God has come to meet us; he has shown us his face, full of grace and mercy! May his coming to us not be in vain!
Let us seek Jesus, let us be drawn to his light which dispels sadness and fear from every human heart.
Let us draw near to him with confidence, and bow down in humility to adore him. Merry Christmas to all!
This year, Benedict XVI delivered the Christmas greetings in 64 languages, starting with Italian:
The rest of the greetings may be found on
'BUON NATALE' to all the residents of Rome and all of Italy!
May the great feast of the Nativity of Christ be a source of light and confidence in the life of everyone.
In this time that is marked by a significant economic crisis, may Christmas be an occasion for greater solidarity among families and the communities who make up the beloved nation of Italy.
From the poor and humble cave of Bethlegem, may the light of hope spread everywhere and the proclamation resound that no one is alien to the love of the Redeemer.
His English message:
May the birth of the Prince of Peace remind the world where its true happiness lies; and may your hearts be filled with hope and joy, for the Saviour has been born for us.
[Modificato da TERESA BENEDETTA 25/12/2008 17.59]
| 25/12/2008 21.28
Registrato il: 27/11/2005
|Superb photos and captures, Caterina!!!!!! I'll take ages to save them all! Thanks, Teresa, for the swift reporting and for the pics!!!!!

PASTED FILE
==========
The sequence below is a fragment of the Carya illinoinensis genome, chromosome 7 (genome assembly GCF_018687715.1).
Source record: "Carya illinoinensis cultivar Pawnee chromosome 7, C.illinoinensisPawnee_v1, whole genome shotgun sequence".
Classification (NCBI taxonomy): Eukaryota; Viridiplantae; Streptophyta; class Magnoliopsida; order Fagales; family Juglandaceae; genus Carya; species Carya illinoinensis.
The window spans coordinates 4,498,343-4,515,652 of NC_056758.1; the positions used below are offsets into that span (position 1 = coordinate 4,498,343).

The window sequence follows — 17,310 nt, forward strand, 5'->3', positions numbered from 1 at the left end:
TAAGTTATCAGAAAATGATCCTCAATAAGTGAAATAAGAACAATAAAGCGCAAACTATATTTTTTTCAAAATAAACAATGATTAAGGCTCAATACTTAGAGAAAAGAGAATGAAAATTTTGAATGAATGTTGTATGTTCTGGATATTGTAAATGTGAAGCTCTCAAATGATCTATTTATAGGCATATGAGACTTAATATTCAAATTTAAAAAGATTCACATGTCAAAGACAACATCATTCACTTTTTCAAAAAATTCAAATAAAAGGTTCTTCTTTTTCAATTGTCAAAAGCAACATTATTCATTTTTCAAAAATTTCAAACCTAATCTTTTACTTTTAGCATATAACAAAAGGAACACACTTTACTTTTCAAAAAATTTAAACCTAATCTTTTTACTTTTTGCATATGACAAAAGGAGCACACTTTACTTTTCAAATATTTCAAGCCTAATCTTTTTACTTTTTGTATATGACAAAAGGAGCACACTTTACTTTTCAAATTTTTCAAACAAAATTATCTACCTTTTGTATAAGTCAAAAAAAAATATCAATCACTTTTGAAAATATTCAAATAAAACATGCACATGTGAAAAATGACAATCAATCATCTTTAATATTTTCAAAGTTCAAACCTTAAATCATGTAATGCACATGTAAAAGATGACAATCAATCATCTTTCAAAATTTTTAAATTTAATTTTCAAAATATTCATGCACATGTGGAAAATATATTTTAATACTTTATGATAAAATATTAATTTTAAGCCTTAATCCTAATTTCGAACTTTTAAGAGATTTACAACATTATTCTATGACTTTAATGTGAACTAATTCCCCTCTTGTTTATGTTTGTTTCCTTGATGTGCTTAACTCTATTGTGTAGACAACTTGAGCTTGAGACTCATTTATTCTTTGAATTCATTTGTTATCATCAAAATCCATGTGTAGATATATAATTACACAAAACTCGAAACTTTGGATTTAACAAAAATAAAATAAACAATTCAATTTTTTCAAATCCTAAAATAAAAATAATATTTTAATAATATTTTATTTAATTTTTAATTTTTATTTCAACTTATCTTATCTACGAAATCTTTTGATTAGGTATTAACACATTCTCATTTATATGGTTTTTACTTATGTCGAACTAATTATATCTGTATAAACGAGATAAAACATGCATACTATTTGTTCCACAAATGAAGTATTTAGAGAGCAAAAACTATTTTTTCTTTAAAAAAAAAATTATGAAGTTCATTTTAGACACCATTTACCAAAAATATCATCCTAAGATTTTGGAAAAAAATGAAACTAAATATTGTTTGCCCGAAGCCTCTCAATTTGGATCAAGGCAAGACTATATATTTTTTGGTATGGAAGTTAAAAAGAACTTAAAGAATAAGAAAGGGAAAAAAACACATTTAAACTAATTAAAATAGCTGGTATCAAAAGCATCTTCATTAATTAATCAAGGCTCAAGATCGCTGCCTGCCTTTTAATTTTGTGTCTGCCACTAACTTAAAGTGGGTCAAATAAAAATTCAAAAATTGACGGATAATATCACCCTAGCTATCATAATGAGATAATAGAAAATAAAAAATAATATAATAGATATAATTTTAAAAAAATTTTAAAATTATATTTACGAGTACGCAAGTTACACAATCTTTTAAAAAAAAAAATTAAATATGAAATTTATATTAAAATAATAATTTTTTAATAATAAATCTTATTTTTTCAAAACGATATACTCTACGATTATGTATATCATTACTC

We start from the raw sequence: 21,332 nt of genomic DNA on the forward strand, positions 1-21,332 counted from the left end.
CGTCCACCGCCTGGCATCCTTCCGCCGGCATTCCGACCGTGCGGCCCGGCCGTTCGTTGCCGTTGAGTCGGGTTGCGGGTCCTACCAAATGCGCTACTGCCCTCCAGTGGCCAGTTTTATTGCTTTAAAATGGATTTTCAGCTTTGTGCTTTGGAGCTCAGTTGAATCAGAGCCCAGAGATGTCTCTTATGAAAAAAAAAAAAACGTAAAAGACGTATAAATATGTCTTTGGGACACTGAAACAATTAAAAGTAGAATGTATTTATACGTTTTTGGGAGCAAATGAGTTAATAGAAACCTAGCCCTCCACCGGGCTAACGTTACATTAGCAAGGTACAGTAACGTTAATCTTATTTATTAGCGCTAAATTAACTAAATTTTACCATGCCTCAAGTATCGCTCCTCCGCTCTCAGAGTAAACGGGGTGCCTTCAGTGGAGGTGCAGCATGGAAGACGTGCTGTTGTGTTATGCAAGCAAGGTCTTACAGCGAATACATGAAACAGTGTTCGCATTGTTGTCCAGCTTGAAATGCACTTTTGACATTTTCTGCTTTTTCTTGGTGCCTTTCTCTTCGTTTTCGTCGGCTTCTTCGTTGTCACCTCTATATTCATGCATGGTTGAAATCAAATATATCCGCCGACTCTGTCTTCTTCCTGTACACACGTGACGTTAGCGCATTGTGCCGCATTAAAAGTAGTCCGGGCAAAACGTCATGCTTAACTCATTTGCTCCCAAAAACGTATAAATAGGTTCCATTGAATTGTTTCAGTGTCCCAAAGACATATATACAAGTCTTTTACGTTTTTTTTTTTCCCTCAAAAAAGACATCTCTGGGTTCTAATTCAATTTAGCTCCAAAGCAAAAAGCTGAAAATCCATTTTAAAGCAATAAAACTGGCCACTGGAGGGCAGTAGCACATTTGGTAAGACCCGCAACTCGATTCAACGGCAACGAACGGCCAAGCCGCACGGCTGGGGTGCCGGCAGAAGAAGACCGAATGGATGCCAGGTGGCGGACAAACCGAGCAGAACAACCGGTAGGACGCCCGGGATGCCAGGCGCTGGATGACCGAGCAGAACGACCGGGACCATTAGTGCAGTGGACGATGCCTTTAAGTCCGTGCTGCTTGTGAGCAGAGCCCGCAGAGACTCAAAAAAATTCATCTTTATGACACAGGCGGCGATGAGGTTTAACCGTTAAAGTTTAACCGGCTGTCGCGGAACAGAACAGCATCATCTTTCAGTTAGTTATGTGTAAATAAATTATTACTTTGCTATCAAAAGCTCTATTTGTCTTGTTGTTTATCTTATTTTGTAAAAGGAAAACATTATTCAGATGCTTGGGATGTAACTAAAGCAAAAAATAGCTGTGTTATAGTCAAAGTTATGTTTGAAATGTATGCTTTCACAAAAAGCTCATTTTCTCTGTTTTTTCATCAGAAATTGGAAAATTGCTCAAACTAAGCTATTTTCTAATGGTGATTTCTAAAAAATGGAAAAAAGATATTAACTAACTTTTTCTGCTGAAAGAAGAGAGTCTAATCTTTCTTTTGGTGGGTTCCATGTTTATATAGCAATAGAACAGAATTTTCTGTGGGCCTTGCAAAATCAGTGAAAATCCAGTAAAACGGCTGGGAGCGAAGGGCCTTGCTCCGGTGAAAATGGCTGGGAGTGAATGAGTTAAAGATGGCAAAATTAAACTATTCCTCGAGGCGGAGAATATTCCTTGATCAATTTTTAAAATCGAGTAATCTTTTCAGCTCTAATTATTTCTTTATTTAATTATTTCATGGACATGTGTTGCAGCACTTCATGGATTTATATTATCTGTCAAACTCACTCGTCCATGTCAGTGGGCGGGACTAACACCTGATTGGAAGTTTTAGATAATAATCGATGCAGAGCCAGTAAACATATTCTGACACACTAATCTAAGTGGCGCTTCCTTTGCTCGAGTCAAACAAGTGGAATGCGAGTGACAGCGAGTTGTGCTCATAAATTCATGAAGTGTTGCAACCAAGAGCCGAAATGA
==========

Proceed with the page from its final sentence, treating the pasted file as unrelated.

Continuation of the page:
Right on!!!!! Viva Papa Benedetto XVI !!!!!!!!!!!!!!!!!!
| 26/12/2008 02.22
| 26/12/2008 05.06
Not my idea of Christmas Day reading, but there's more like it - and worse - where it comes from. The reporting in the United States has been based entirely so far on the perception such as encapsulated in the sub-head for this item:
This article comes from a Boston-based online site, with bureaus in many major US cities, that describes itself this way: "EDGE is the largest network of local Gay, Lesbian, Bisexual and Transgender (GLBT) news and entertainment portals in the world, serving a quarter of a million dedicated readers from a variety of metropolitan areas around the United States."
Religious conservatives defend
Pope Benedict XVI: Gay and lesbian families a lethal threat to all humankind.(Source:Associated Press)
Pope’s anti-gay message
by Kilian Melloy
Wednesday Dec 24, 2008